Standing ovations really surprised me. We don’t get that in Scotland.
Upstage Contributor Stephanie Breton spoke with Artistic Director of Imago Theatre Clare Schapiro, and Muriel Romanes Artistic Director of Stellar Quines Theatre, Scotland, about their co-production of ANA. Below is an abridged version of the interview edited by Estelle Rosen, CharPo Editor-in-chief.
|l-r Romanes, Denoncourt, Schapiro|
She won’t say this but she won the award for best director with that production.
This is a very exciting project. Much to talk about. Besides presenting it at Espace Go, this show will tour to Scotland. Serge Denoncourt is directing.
Let’s begin at the beginning. How did this come about?
I was privileged that someone gave me Muriel’s email address when we were doing Bye Bye Baby. I was told she runs this amazing company in Scotland. She responded right away saying Stella Quines is very much like Imago in that they don’t present other people’s work; they do their own work. Since I was planning a trip to Europe, we planned to get together.
I mentioned to her we were interested to do a collaboration jointly with playwrights, actors, designers and asked if she’d be interested.
What I then found out was she fell in love with Montreal 22 years ago when she appeared in The Guid Sisters (Les Belles Soeurs).
The Guid Sisters was presented in Toronto and Montreal. Standing ovations really surprised me. We don’t get that in Scotland.
From that point, I started to look at the work of Michel Tremblay. Also at that time all Tremblay’s plays were being translated. I was in some of the productions, and directed some as well.
She won’t say this but she won the award for best director with that production. She’s an incredible actor, director, and also runs Stella Quines Theatre.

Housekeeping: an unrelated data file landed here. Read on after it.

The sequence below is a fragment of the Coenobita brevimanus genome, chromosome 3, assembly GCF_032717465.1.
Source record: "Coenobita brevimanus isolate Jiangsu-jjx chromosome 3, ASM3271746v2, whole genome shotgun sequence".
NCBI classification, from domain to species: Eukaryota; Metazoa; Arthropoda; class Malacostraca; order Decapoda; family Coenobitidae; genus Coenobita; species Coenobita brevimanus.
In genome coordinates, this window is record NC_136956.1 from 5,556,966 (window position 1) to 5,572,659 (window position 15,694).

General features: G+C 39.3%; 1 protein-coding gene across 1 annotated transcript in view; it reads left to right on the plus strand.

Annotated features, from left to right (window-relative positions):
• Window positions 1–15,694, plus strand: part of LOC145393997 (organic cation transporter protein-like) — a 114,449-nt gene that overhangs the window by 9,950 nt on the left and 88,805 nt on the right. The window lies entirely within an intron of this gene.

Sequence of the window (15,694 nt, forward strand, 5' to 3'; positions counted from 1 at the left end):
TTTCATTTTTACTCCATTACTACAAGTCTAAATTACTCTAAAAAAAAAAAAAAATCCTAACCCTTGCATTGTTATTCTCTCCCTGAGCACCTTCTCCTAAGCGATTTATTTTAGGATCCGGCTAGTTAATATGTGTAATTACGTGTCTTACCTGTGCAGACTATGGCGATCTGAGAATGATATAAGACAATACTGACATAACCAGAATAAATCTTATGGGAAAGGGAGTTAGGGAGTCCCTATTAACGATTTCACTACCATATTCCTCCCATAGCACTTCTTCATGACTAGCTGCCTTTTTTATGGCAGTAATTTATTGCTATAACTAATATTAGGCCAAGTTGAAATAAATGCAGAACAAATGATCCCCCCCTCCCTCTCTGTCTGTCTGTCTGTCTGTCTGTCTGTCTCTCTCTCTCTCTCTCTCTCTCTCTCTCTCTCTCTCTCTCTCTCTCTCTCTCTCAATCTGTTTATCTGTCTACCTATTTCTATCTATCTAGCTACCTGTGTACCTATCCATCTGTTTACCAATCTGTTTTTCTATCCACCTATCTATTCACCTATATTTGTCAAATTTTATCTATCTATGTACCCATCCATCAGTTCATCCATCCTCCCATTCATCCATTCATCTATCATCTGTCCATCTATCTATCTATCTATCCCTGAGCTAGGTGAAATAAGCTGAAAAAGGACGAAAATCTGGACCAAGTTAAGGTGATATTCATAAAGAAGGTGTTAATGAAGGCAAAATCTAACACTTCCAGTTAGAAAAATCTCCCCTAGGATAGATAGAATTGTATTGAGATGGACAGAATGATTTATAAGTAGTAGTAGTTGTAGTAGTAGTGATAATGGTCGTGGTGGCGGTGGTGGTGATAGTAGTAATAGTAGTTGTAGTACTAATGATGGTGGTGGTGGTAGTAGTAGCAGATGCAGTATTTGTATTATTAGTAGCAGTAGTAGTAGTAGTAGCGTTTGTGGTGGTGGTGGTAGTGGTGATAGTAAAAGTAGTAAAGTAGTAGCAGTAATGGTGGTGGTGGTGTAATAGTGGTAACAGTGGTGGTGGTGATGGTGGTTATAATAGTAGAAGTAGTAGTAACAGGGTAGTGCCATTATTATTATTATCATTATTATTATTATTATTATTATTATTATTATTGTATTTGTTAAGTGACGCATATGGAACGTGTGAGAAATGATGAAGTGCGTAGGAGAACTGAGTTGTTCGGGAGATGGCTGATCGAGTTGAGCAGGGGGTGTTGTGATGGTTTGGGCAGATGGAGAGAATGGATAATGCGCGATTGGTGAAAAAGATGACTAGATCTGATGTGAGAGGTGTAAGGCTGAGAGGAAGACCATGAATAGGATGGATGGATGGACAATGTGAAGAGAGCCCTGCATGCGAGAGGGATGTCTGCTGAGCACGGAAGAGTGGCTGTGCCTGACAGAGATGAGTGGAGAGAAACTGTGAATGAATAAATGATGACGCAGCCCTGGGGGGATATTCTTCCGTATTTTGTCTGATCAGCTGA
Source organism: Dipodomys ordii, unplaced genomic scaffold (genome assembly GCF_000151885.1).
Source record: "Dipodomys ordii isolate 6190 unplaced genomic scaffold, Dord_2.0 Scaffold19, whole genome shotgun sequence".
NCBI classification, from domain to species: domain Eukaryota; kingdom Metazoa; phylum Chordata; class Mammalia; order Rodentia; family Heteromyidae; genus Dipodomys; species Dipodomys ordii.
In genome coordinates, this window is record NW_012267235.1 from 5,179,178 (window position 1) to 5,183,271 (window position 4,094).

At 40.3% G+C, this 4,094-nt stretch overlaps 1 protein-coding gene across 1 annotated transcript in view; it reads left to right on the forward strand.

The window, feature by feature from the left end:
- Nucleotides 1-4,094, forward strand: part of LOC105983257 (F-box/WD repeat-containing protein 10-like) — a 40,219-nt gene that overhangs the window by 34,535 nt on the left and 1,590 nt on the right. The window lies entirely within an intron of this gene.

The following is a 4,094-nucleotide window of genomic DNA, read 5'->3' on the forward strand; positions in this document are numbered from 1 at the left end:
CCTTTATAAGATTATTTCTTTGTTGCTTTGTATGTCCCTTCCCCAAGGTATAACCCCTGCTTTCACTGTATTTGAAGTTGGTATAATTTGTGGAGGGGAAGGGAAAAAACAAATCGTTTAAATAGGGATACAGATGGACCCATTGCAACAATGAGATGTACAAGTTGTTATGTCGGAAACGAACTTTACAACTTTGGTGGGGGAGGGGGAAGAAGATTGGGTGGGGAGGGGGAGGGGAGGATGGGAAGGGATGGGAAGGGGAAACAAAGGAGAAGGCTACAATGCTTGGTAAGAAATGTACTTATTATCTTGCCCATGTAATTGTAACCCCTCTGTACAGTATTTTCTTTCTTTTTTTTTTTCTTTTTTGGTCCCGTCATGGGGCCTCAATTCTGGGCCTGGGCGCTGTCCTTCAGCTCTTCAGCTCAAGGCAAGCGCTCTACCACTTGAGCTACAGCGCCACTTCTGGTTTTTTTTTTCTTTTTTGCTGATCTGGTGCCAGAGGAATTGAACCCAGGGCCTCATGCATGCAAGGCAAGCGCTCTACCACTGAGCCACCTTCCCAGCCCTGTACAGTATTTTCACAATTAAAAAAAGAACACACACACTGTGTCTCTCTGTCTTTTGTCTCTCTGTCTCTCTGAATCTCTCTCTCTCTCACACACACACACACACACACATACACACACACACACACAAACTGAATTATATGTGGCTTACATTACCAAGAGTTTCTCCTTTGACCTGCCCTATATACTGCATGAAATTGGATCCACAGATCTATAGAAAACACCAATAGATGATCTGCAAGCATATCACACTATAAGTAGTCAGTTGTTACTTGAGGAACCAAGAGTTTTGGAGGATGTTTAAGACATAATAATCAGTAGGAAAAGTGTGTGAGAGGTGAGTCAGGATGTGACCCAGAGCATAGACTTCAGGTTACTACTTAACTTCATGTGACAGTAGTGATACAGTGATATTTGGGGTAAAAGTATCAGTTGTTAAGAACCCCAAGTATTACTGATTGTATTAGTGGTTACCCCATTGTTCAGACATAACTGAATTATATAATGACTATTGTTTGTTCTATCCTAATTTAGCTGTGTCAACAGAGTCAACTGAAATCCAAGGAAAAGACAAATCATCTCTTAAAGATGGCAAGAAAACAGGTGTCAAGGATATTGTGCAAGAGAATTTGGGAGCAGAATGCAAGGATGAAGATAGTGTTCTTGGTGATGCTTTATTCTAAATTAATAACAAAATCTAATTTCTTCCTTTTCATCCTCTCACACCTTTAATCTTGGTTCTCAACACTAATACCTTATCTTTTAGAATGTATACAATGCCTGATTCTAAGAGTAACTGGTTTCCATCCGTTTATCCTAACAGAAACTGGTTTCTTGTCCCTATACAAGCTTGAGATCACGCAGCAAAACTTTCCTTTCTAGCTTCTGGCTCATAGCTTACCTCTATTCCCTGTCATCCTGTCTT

Women were under-represented and over the 14 years we’ve started to address that.
Stella Quines is really a company to facilitate the creative work of women in theatre. Women were under-represented and over the 14 years we’ve started to address that.
The kinds of work that Muriel does is provocative and evocative. We’re very much on the same page in terms of aesthetic, working conditions, and process. We’re similar yet very different.
Which brings us to ANA. Both anglohones, both running our theatre companes, pinching pennies wherever we can and working professionally and paying our artists. Here we are embarking on this bilingual multilingual production working with an ocean between us – we could say multi-continental production.
[Serge Denoncourt] asked if there was anything he could do for me. So I said … remember that project we spoke about…his answer was I’d love to work on it.
How long have you been working on this production?
We started 6 years ago. We’re often asked how did we get Serge Denoncourt to Direct ANA. I met him while working together on the GRUB project which he started. At the same time as I mentioned this project to him, he had just signed with Cirque de Soleil. He wished he could work on it; he loves Scotland. Shortly after one of the Cirque de Soleil productions was postponed, we were in touch. He asked if there was anything he could do for me. So I said … remember that project we spoke about…his answer was I’d love to work on it.
So what is ANA about. We often talk about that – just want to start with the fact that I myself was going through a period of questioning what life is about. Did a bit of research and found that women in depression has reached high levels. In talking with Muriel about it we both felt we wanted to explore that. I’m going to let Muriel tell you more.
Really it’s about baby boomers; that’s what brought us together. We’ve been lucky to receive so much support for a challenging and tough project. Over the last few years, we’ve built this animal and are anxious to see what’s going to happen. There are artists, actors, designers and writers from both countries.
|Duffy with Pierre-Yves Lemieux|
I notice you have a writer from Scotland and a writer from Quebec – have they been going back and forth as well?
Yes they have. Clare Duffy has been involved from the beginning. She’ll be coming back in September and doing 10 days in Tadoussac with Playwrights Workshop Montreal retreat.
To give people an idea about the origins of the play. Though inspired by the whole question of looking at depression, it has become so clichéd. We wanted to further explore the interesting border of creativity and math. Looked at various iconic women; Sylvia Plath for one. Then we found the goddess Inanna. All those metaphors and relationships in the thought-provoking story of her descent into the underworld and her return.
So we’ve had this journey now for some 6 years and here we are with this incredible piece of work. What is it about? I think we all see parts of ourselves in ANA.
Nov. 22 to Dec. 10